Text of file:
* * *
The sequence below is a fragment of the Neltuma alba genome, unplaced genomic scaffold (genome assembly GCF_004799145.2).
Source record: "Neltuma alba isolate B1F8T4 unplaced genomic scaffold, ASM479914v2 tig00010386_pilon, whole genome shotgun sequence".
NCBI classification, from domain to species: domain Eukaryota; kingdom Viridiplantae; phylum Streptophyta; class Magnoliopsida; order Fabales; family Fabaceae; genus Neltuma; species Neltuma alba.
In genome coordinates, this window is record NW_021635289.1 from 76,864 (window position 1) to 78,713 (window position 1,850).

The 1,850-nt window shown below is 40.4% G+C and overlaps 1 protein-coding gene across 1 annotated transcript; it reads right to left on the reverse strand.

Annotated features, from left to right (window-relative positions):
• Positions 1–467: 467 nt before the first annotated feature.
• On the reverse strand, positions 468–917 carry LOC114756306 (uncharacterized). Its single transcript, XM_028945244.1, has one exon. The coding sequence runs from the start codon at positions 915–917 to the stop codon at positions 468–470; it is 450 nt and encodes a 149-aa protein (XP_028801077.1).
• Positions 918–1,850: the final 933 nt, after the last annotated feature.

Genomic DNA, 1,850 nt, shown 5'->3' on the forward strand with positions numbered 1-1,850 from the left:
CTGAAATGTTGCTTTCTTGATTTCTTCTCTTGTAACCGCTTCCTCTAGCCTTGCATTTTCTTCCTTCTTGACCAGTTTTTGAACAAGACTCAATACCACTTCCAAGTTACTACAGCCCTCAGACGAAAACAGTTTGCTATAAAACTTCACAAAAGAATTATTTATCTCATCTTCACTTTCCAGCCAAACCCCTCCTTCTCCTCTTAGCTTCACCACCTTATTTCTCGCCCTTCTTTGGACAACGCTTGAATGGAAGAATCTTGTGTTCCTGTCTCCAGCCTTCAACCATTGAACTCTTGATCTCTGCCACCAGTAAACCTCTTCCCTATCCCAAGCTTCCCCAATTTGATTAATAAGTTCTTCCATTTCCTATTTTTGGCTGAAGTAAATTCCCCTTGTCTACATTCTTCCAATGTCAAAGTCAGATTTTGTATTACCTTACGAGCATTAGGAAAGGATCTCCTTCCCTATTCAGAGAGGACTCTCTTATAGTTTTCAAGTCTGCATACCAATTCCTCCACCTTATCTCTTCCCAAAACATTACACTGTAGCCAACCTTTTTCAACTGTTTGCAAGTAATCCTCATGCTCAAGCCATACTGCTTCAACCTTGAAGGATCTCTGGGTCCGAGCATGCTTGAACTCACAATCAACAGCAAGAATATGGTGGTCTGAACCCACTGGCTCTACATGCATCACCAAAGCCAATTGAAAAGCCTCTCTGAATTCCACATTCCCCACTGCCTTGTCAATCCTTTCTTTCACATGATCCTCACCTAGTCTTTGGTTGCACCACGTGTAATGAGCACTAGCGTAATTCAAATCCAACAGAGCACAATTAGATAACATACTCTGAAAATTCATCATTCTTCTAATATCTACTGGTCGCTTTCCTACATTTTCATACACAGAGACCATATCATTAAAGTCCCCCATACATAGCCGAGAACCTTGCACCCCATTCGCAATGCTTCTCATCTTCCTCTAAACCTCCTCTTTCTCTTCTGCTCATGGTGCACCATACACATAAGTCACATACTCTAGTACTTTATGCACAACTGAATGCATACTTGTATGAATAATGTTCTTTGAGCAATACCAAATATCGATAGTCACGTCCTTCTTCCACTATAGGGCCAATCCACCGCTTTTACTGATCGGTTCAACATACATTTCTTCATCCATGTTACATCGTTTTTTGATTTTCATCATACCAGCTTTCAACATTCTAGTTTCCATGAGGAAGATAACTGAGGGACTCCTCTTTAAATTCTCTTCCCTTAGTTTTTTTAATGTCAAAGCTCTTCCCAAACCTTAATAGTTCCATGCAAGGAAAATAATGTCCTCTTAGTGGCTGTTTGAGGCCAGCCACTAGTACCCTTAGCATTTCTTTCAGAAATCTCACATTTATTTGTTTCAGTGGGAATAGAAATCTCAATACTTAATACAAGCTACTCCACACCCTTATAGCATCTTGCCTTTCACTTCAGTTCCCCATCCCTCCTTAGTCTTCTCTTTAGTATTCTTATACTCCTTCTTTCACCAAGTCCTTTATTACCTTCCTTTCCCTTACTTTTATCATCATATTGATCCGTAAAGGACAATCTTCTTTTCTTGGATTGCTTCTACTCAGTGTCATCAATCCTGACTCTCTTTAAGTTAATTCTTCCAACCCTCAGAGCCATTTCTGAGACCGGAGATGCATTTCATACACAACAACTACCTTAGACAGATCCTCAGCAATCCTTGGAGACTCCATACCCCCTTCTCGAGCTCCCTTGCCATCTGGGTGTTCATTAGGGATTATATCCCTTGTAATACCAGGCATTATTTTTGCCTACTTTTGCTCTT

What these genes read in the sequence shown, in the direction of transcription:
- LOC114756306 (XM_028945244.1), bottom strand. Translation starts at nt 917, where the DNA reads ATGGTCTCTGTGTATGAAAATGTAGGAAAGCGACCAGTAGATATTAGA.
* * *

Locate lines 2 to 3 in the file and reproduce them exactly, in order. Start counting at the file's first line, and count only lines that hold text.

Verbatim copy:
Source record: "Neltuma alba isolate B1F8T4 unplaced genomic scaffold, ASM479914v2 tig00010386_pilon, whole genome shotgun sequence".
NCBI classification, from domain to species: domain Eukaryota; kingdom Viridiplantae; phylum Streptophyta; class Magnoliopsida; order Fabales; family Fabaceae; genus Neltuma; species Neltuma alba.